When he has time he travels, plays golf and works out.
1. What have you found most challenging as a CEO or executive of a large enterprise?
Change is always difficult. We might think we can make changes quickly because we can make the decision but the truth is, we have to work with our team and get their buy-in to ensure effective and productive change that serves the best interest of our organization and the people who make things happen.
2. How did you become a CEO or executive of a large enterprise? Can you please briefly tell the story?
Early on in my career, I enjoyed working with my team to problem solve and make changes that help improve our business. I naturally took on a leadership role before I was in leadership. As I progressed in my career, I was promoted into different roles where I proved my ability to lead.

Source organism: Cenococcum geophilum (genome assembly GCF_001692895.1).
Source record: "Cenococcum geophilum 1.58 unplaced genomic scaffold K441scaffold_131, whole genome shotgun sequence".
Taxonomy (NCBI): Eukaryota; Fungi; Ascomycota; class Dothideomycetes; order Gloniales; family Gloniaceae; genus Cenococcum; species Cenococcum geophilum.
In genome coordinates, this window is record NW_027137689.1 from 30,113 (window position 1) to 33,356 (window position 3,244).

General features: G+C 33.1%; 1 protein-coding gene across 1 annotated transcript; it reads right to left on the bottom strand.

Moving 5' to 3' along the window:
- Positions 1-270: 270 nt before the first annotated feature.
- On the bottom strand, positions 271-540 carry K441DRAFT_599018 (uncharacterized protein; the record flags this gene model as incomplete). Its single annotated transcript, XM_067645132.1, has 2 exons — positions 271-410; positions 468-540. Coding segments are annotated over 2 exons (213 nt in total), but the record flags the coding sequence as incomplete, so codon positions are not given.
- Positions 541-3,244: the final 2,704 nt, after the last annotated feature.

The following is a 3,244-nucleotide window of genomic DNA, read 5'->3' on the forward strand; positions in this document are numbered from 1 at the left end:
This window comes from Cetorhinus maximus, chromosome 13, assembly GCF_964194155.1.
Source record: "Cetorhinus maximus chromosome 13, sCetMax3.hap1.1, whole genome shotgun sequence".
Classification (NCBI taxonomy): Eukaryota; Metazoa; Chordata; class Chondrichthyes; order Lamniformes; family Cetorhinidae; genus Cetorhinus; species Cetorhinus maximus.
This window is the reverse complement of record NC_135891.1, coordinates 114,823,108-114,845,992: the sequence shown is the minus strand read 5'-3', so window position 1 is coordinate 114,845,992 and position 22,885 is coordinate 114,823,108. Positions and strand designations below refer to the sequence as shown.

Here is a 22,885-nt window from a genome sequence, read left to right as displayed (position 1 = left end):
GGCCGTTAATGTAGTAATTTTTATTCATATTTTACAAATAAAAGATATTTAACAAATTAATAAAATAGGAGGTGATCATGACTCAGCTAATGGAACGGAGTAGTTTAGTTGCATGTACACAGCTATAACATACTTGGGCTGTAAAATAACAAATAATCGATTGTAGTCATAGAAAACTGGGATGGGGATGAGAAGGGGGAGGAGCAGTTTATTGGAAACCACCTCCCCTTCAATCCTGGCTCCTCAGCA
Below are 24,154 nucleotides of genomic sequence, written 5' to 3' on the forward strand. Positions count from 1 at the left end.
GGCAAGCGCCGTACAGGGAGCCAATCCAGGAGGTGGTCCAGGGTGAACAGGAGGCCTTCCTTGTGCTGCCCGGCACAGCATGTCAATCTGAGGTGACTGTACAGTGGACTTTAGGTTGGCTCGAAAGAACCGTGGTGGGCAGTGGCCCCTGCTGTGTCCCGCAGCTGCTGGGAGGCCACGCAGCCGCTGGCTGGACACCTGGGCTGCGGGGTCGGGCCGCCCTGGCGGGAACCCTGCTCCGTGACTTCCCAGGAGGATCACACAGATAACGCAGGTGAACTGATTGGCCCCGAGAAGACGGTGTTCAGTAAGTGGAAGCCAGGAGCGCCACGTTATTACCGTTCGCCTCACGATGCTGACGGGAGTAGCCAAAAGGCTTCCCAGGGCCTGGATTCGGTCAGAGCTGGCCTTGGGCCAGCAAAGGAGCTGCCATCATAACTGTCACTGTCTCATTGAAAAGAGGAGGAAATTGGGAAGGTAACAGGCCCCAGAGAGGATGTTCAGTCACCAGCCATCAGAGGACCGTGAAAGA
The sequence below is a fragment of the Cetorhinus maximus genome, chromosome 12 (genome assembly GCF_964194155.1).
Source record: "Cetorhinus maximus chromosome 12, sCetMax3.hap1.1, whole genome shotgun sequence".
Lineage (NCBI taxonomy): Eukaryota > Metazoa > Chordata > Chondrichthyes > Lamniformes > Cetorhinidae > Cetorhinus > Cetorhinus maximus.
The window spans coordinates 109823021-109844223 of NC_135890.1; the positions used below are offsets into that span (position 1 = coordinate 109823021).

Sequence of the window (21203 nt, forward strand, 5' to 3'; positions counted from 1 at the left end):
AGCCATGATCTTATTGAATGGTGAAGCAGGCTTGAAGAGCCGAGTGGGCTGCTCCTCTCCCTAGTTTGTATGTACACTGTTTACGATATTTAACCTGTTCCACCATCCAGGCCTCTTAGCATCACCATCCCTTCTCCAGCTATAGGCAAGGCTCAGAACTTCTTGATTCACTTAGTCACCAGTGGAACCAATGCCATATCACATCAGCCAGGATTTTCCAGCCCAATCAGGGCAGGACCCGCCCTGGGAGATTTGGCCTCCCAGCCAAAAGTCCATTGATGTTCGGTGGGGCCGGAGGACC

I think I climbed the leadership ladder quickly because of my background. I was born in Jordan, and I was raised in a large family of 9 siblings where I learned early on to negotiate and work with a team. Being born in a relatively poor family, taught me that I had to work hard and earn my position in leadership as well as appreciate opportunities that are offered to me. I did not have many opportunities growing up, so I had to create my own and work hard to achieve where I am now. Education was critical to help me succeed. It is the only thing that I could obtain If I studied hard and worked my way through college using my grades and intellectual abilities to succeed. Education armed me with degrees and professional certificates that opened opportunities for me and helped me succeed.
3. How do you structure your work days from waking up to going to sleep?